Dora's Crochet Corner...and the Capitol Knits Giveaway Winner!

Antique Crochet Sampler,
date Unknown

Are you curious about how old crochet is, when it started, and how it spread throughout the world?  If so, you may be disappointed to learn that there is very little reliable information available on these topics.  Why?  Quite simply, because crochet has not been considered a worthy topic of study for scholars. The history of knitting has fared only slightly better. 

Antique Crochet Sampler,
date Unknown
A bibliography of crochet studies doesn't exist, beyond actual pattern books published in Western Europe in the 19th century, beginning in the 1840s.  You can find some of these, available for free download, at  While they are undoubtedly a great resource, they shed light only on crochet from a limited era, and one culture.  

Here to rectify the situation, on behalf of both crochet and knitting, is Karen  Kendrick-Hands, who is chairing a symposium this November, with the purpose of bringing together both experts and enthusiasts. There will be lectures and panels to explore and brainstorm about the possibility of establishing a museum and research center devoted to knitting and crochet history.

"New Stitches" from Ladies
Home Journal, 1906
Kendrick-Hands received a grant from TNNA's Yarn Group to support the symposium, which is also being co-hosted by the Wisconsin Historical Society.  I met Karen last week at a conference of the Textile Society of America in Washington D.C.  She explained to me the immensity of the task of creating such an institution, and also its urgency.  A Knitting and Crochet Heritage Museum will greatly enhance the perception of these needle arts, raising them to the status of legitimate topics of study.  Further, it can be an instrument that assists in evaluating the many neglected and mislabeled heirlooms that currently lurk in many American museums.

Slipped Stitches from
Tajikistan, date Unknown
Just imagine what it would be like if a website existed with examples of historical crochet not only from Western Europe and the US, but from Turkey, Peru, China, Japan, and all the other places where crochet is done.  Imagine as well that each object had been analyzed by experts, and includes a description of the materials used, the techniques and style of the crochet, and its date.  Perhaps there could also be papers exploring the relationships between crocheted objects, showing how techniques have been adapted and changed as they move through different regions and cultures.  And even more exciting, imagine a physical space, somewhere in the US, housing an awesome a collection of beautiful, historic, crocheted objects of craft and art.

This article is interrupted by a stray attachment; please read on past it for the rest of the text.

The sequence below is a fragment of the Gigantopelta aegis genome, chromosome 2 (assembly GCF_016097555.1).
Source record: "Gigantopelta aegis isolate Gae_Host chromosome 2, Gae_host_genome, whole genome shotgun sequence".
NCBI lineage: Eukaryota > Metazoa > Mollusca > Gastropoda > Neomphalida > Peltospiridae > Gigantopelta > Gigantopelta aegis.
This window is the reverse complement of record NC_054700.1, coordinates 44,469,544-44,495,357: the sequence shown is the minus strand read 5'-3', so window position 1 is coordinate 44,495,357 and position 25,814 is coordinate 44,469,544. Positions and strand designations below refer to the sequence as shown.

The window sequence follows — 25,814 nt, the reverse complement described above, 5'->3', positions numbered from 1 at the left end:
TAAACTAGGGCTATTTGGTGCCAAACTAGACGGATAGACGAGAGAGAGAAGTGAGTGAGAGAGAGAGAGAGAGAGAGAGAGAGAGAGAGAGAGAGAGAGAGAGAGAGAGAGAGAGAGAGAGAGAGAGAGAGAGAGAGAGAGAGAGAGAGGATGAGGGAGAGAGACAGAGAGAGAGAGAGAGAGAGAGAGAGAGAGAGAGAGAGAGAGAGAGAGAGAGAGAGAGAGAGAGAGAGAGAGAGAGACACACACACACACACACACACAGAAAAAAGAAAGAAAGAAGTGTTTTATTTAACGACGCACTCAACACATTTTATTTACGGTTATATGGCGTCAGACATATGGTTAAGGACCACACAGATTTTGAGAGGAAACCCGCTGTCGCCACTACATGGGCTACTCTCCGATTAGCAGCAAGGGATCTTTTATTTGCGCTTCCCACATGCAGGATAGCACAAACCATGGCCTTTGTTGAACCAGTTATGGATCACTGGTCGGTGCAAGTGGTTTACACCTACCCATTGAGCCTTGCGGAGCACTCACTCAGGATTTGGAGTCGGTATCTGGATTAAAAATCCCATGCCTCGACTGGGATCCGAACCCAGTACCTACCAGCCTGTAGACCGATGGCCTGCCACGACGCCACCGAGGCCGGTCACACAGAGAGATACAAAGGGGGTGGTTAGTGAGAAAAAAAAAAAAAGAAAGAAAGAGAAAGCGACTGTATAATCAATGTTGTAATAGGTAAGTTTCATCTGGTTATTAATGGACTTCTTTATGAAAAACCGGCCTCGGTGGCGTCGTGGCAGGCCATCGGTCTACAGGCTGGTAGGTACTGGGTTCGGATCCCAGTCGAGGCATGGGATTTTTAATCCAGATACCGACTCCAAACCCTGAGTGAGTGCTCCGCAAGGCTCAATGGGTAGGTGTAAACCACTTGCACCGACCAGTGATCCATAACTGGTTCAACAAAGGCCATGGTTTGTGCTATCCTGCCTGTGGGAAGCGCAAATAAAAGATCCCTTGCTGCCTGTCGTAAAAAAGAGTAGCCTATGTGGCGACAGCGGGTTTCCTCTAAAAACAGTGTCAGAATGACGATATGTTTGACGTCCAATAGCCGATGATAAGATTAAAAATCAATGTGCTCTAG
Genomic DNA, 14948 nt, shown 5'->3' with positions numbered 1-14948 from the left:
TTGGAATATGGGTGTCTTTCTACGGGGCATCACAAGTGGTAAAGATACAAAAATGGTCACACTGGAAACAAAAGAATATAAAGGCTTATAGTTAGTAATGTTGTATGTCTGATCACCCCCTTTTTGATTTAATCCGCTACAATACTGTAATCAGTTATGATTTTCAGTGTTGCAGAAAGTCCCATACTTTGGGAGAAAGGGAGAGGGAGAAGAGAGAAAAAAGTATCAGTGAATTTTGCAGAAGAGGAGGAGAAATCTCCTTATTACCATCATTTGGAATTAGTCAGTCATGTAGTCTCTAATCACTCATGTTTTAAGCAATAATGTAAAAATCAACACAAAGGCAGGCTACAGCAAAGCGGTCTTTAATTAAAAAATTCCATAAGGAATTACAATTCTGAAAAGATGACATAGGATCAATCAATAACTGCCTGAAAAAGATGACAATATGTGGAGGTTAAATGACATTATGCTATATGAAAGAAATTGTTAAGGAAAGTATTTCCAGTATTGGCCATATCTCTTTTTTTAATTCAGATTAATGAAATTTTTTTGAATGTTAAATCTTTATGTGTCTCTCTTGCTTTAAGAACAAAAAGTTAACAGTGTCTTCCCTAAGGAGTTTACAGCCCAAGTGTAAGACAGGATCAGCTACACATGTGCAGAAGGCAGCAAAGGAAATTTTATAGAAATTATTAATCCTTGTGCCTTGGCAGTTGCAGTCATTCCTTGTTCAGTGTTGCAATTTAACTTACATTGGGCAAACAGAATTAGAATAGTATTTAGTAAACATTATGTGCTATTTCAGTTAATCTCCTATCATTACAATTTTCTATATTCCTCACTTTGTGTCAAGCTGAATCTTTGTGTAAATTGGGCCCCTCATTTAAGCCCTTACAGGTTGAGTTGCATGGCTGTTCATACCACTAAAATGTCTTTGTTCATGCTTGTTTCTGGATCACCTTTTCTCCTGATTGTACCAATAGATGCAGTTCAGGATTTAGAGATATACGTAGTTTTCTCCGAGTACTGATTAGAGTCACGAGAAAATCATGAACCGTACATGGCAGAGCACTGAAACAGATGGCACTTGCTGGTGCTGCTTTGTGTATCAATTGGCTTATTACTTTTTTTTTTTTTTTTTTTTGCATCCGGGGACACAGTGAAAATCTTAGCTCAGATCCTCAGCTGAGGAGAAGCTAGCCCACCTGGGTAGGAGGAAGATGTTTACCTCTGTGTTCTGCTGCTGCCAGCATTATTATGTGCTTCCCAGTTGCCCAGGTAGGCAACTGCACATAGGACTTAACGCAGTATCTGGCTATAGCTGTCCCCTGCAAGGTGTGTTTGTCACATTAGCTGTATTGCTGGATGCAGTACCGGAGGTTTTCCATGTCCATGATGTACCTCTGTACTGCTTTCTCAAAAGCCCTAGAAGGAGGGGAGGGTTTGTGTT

Italian Motif book,
Early 20th Century
My favorite fantasy of this kind:  a sweet lady comes to Antiques Roadshow with a lovely blanket that's been in her family for generations.  The appraiser studies it closely, realized it is crochet, and tells her that due to the fine work and condition of the piece, it's worth, far from the usual $10 or 20 such an object might fetch at a flea market, is ten times that amount!  

Think this could never happen?  Have you seen appraisals of 18th century embroidery on that program? Often they are evaluated at many thousands of dollars, because embroidery is a highly respected craft with a well documented history. That makes it collectible, which in turn gives it monetary value.  It's that simple folks!  So, if you care and want to be involved, consider attending the conference, which takes place November 8 - 10, 2012 in Madison Wisconsin. Check out these links for further information.

If you'd like to read more about the history of crochet, here are some links to articles at Crochet insider.

Thanks so much for reading and happy crocheting!

PS. Courtesy of, the winner of Capitol Knits by Tanis Gray is: 

Commenter #15- Debby, who said, "The Lincoln cardi and the Constitution Hall Scarf would be my first choices. The shawls are gorgeous too and I'd probably get to those next. Thanks for the chance to win this wonderful book."

Debby, please shoot me an e-mail with your shipping address and I'll pop the book in the mail to you right away! It's Kristen (at) jimmybeanswool (dot) com. 

Thanks so much to everyone who commented!


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  1. Wow, this sounds like a fascinating - and long overdue - project. Thanks for sharing it with us!

  2. Thank you for sharing the info about the heritage museum project.

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